Aseptic necrosis of the head of the femur is a rare, but tragic, complication
of femoral artery cannulation in children.
pedis and posterior tibialarteries are some distance from the aorta
andtherefore have the most distorted waveforms.
artery is surrounded by the axillary plexus, and nerve damage can result
from a hematoma or traumatic cannulation. Air or thrombi can quickly gain
access to the cerebral circulation during vigorous retrograde flushing of
axillary artery catheters.
One technique of radial artery cannulation is
illus-trated in Figure
5–7. Supination and extension of the wrist provide optimal exposure
of the radial artery. The pressure–tubing–transducer system should be nearby
and already flushed with saline to ensure easy and quick connection after
cannula-tion. The radial pulse is palpated, and the artery’s course is
determined by lightly pressing the tips
of the index and middle fingers of the anesthesiolo-gist’s nondominant hand
over the area of maximal impulse or by use of ultrasound. Using aseptic
tech-nique, 1% lidocaine is infiltrated in the skin of awake patients, directly
above the artery, with a small gauge needle. A larger gauge needle can then be
used as a skin punch, facilitating entry of an 18-, 20-, or 22-gauge catheter
over a needle through the skin at a 45° angle, directing it toward the point of
palpation. Upon blood flashback, a guidewire may be advanced through the
catheter into the artery and the cath-eter advanced over the guidewire.
Alternatively, the needle is lowered to a 30° angle and advanced another 1–2 mm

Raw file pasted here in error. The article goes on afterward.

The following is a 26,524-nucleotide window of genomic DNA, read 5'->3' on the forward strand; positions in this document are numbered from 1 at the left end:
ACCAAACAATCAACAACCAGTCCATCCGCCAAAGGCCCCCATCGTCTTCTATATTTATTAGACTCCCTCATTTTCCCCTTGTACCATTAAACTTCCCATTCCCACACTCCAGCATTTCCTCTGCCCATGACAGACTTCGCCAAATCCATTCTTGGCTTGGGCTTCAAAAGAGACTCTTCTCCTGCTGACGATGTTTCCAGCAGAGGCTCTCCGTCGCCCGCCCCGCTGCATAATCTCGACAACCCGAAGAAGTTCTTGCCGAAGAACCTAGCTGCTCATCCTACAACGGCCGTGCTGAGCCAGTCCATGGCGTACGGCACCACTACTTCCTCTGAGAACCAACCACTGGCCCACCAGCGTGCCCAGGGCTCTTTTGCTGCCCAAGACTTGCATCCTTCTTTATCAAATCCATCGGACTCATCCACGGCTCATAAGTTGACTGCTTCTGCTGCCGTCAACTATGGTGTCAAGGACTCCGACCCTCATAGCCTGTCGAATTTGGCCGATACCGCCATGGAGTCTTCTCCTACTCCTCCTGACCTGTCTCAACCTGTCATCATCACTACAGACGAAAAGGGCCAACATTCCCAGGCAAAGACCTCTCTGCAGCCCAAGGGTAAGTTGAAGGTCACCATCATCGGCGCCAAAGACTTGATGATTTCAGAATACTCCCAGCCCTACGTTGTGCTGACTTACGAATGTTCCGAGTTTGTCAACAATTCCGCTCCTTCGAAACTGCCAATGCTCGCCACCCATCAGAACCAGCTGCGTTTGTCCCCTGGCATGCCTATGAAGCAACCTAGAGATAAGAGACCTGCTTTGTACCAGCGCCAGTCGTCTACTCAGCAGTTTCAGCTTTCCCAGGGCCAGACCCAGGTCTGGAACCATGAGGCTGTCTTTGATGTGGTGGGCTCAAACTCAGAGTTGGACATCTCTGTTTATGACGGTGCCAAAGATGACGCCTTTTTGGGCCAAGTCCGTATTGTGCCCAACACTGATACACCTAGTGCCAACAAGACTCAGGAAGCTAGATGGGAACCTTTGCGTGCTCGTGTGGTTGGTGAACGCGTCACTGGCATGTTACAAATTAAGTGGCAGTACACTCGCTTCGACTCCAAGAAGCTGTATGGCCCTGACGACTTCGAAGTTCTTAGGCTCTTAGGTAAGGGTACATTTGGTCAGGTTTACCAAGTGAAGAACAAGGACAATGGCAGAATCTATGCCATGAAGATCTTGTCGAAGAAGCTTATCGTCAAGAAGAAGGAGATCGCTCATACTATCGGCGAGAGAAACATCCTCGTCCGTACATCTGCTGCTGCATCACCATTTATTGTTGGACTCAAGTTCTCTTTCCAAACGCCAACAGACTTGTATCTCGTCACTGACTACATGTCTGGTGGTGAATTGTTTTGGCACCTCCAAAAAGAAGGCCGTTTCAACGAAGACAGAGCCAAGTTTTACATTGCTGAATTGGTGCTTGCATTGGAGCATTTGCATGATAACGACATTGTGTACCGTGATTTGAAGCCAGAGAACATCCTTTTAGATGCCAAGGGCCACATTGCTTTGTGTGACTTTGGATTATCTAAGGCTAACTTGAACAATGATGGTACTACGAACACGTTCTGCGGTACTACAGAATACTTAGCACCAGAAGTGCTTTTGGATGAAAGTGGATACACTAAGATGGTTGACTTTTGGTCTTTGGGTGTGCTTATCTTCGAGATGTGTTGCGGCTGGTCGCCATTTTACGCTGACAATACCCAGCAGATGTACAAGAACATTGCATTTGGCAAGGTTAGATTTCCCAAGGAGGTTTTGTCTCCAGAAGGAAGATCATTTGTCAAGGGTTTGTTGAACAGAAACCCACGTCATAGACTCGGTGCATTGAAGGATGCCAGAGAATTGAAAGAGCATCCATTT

to make certain that the tip of the catheter is well into the vessel lumen. The
catheter is advanced off the needle into the arterial lumen, after which the
needle is withdrawn. Applying firm pressure over the artery proximal to the
catheter tip, with the middle and ring fingertips, prevents blood from spurting
from the catheter while the tubing is connected. Waterproof tape or suture can
be used to hold the catheter in place.
Complications of intraarterial monitoring include hematoma, bleeding (particularly with catheter tubing disconnections), vasospasm, arterial throm-bosis, embolization of air bubbles or thrombi, pseu-doaneurysm formation, necrosis of skin overlying the catheter, nerve damage, infection, necrosis of extremities or digits, and unintentional intraarterial drug injection. Factors associated with an increased rate of complications include prolonged cannula-tion, hyperlipidemia, repeated insertion attempts, female gender, extracorporeal circulation, the use of larger catheters in smaller vessels, and the use of vasopressors. The risks are minimized when the ratio of catheter to artery size is small, saline is continuously infused through the catheter at a rate of 2–3 mL/hr, flushing of the catheter is limited, and meticulous attention is paid to aseptic technique. Adequacy of perfusion can be continually moni-tored during radial artery cannulation by placing a pulse oximeter on an ipsilateral finger.